In order to overcome this legal loophole, we recommend that the landlord specify in the notice a certain time limit (e.g. 15 days) during which the tenant may announce his approval of the rent increase requested by the landlord. The landlord may state in the notice that if he does not receive a reply from the tenant, or a request to reduce the increase, within such period, the tenant will be bound to vacate the leased property and deliver the same to the landlord by the end of the lease term.
2.     Can the tenant refuse to accept the rent increase imposed by the landlord?
The tenant can explicitly or implicitly refuse the rent increase imposed by the landlord. However, he will have to vacate the leased property and deliver it to the landlord by the end of the lease term. Subject to the Law and the Resolution, the tenant does not have the right to unilaterally amend the rent increase notified by the landlord, but will have to negotiate the rental with the Landlord and if agreement is not reached, will have to vacate the premises upon the expiry of the lease. The rental for the renewal period will have to be agreed at least 2 months prior to the expiry of the lease, so that the required notice period can be given if agreement is not reached.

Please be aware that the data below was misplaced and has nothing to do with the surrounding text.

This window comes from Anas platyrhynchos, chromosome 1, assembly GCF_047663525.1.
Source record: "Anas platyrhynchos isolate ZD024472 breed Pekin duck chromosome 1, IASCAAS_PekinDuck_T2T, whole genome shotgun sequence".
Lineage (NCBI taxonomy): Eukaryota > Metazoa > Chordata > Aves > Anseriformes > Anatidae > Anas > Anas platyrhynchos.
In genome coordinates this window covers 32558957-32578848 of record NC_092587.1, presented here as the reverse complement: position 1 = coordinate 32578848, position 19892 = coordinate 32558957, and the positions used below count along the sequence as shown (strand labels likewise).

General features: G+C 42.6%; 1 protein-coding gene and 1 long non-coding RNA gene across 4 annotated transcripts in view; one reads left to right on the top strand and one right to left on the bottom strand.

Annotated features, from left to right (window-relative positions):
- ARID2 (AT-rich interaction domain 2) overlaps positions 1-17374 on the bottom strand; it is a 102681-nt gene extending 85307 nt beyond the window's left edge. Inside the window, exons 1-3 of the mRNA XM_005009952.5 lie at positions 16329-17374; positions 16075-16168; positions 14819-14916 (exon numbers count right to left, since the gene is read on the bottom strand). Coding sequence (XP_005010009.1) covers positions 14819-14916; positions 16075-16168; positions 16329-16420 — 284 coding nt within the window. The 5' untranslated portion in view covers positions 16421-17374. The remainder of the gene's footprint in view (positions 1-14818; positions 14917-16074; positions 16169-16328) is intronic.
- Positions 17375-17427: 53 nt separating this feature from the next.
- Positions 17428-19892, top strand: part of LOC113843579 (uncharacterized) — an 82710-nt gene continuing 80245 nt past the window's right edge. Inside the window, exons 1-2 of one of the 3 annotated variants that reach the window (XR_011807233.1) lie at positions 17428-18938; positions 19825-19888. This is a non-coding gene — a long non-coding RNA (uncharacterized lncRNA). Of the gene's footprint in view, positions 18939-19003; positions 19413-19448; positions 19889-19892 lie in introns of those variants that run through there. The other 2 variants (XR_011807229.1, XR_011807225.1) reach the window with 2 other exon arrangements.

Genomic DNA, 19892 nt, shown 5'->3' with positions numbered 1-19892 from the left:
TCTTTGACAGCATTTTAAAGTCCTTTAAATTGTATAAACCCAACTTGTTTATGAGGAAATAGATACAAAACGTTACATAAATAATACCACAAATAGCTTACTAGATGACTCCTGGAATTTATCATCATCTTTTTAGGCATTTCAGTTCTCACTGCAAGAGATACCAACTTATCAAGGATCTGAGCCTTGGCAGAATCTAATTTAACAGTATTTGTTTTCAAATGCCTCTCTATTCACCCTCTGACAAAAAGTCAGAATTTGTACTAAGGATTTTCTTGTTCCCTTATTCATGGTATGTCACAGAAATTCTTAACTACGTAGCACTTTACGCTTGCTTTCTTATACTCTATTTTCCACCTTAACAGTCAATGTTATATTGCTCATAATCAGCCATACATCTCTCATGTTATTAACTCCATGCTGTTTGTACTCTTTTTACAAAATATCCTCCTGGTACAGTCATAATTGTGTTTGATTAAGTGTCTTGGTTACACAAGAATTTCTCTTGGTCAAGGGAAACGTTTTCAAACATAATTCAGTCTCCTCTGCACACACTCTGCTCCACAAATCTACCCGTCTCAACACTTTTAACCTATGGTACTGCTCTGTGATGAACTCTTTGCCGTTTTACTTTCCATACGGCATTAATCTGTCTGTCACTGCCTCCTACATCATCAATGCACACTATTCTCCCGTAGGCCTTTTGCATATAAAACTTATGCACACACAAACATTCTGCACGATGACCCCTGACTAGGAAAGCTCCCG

3.     Is there a limit to the increase which the landlord may impose?
As the Rent Cap, which served as the mechanism for regulating increases in rental, has been abolished, there is no limit imposed upon the landlord. Abu Dhabi has not introduced a comparative rent index as is the case in Dubai, so it should be the market forces of supply and demand which will regulate the limit to which rentals will be increased in practice.
Furthermore, the Law does not authorize any entity to determine the market rent amounts. The rent amount agreed between the tenant and the landlord in the lease agreement is binding on both of them pursuant to the principle of freedom to contract. The Rent Committee, pursuant to Article (4) can only determine the rent amount when the lease agreement is silent as regards the amount of the rental and the method of determining the rent amount, or in the event the rent amount cannot be established. In this case a similar property rent amount will be applied.